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Goods and services tax (GST)

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What is meant by Goods and Services tax?

Goods and Services tax or GST is a tax that customers must pay upon the consumption of goods and services like clothes, food, everyday items, etc. It is an indirect tax that is levied on businesses providing these goods and services but is paid by the customers. An indirect tax is a tax that is levied on one party, but the burden of the tax ultimately falls on another party.

Businesses include the GST amount into the price of the product they are selling. Thus, the GST amount is paid by the consumers as it is passed down to them by the manufacturers.

How does GST work?

Most countries have a unified system of applying GST. However, there may be complexities attached to the application of GST. In Australia, the GST rate is 10%. Thus, a single rate applies to the entire country. A GST tax integrates various other taxes that are levied on businesses and on the goods and services purchased in an economy.

Unified GST means that the central tax and state-level taxes are merged into one. Thus, every item is taxed individually at the same rate across the entire country.

How can businesses register for GST?

Businesses must register for a GST once they fulfil certain criteria. In Australia, businesses must have an annual turnover of $75,000 or more to be able to register for GST. However, if a business has an annual turnover less than $75,000 then the owner has the choice to opt out of registering for GST.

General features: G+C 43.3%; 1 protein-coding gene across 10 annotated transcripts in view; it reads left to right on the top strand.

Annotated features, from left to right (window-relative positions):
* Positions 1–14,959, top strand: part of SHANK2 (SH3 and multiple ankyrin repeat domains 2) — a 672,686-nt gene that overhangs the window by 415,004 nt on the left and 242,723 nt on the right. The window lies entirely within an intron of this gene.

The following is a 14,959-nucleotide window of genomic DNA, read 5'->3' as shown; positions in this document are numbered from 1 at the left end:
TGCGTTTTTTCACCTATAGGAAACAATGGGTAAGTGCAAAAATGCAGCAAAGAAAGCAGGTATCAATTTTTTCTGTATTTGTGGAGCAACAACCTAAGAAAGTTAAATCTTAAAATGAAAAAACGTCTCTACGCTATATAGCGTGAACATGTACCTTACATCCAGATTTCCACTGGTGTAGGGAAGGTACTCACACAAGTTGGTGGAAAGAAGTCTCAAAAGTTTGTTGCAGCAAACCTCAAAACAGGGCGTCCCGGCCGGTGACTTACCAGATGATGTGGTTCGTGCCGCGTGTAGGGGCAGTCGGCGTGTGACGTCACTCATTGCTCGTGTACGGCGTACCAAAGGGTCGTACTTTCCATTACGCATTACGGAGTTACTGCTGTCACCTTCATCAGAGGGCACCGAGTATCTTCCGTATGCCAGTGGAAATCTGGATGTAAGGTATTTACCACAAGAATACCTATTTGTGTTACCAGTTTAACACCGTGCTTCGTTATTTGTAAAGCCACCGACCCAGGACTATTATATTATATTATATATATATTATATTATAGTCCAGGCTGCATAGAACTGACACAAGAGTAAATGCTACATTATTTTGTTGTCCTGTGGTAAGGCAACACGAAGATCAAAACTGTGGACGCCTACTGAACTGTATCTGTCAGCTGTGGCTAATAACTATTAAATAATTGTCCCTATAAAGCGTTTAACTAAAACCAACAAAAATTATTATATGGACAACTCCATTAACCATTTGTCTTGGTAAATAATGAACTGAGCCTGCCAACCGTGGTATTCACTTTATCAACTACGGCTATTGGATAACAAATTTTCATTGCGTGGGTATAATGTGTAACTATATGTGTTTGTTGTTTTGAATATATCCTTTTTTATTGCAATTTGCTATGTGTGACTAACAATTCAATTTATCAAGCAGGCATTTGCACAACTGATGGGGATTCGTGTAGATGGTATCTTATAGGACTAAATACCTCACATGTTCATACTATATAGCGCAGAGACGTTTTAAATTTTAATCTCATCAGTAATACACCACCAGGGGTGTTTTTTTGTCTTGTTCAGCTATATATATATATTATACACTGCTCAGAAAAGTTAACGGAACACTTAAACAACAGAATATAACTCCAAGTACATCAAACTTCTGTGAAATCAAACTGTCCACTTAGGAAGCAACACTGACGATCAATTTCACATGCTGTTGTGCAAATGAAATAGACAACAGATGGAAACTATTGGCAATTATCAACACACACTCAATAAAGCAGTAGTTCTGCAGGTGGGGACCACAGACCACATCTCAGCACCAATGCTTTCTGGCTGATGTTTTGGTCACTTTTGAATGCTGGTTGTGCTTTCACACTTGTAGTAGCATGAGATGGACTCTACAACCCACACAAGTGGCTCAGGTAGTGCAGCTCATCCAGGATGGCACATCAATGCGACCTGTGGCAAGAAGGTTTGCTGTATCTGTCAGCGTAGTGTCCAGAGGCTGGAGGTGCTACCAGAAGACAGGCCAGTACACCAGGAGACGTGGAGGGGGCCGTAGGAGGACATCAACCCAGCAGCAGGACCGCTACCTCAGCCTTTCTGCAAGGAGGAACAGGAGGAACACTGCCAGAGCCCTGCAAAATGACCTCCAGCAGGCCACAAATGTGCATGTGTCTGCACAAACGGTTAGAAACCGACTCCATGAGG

Businesses have a period of 21 days to register once they reach the turnover limit. However, taxi drivers and ride-sharing drivers must register for a GST irrespective of their turnover. The turnover limit for non-for-profit organisations is higher at $150,000.

Businesses must register for a GST through the Australian Business Register which is the central registry of Australian business information. Businesses can also register with the ATO or the Business Portal.

How is GST implemented in Australia?

GST application may vary from country to country. Many countries have faced issues with the application of GST as it is not a straightforward tax applied in an ad-valorem manner.

When businesses make a taxable sale of more than $82.50(including GST), then the businesses must send a tax invoice to their customers. This enables the customers to avail GST credit.

There are two methods of accounting GST, these include: the cash basis or the accrual basis. Only businesses with a turnover of less than $2 million can choose which accounting method to adopt. However, other businesses must choose accrual basis.

Under the cash basis, sales or purchases are accounted in the period in which a business makes a sale or pays for a purchase. This method allows the tax to be better aligned with the cash flow. Under the accrual basis, the sales and purchases are accounted in the period during which invoices are made for customers or are received against a purchase.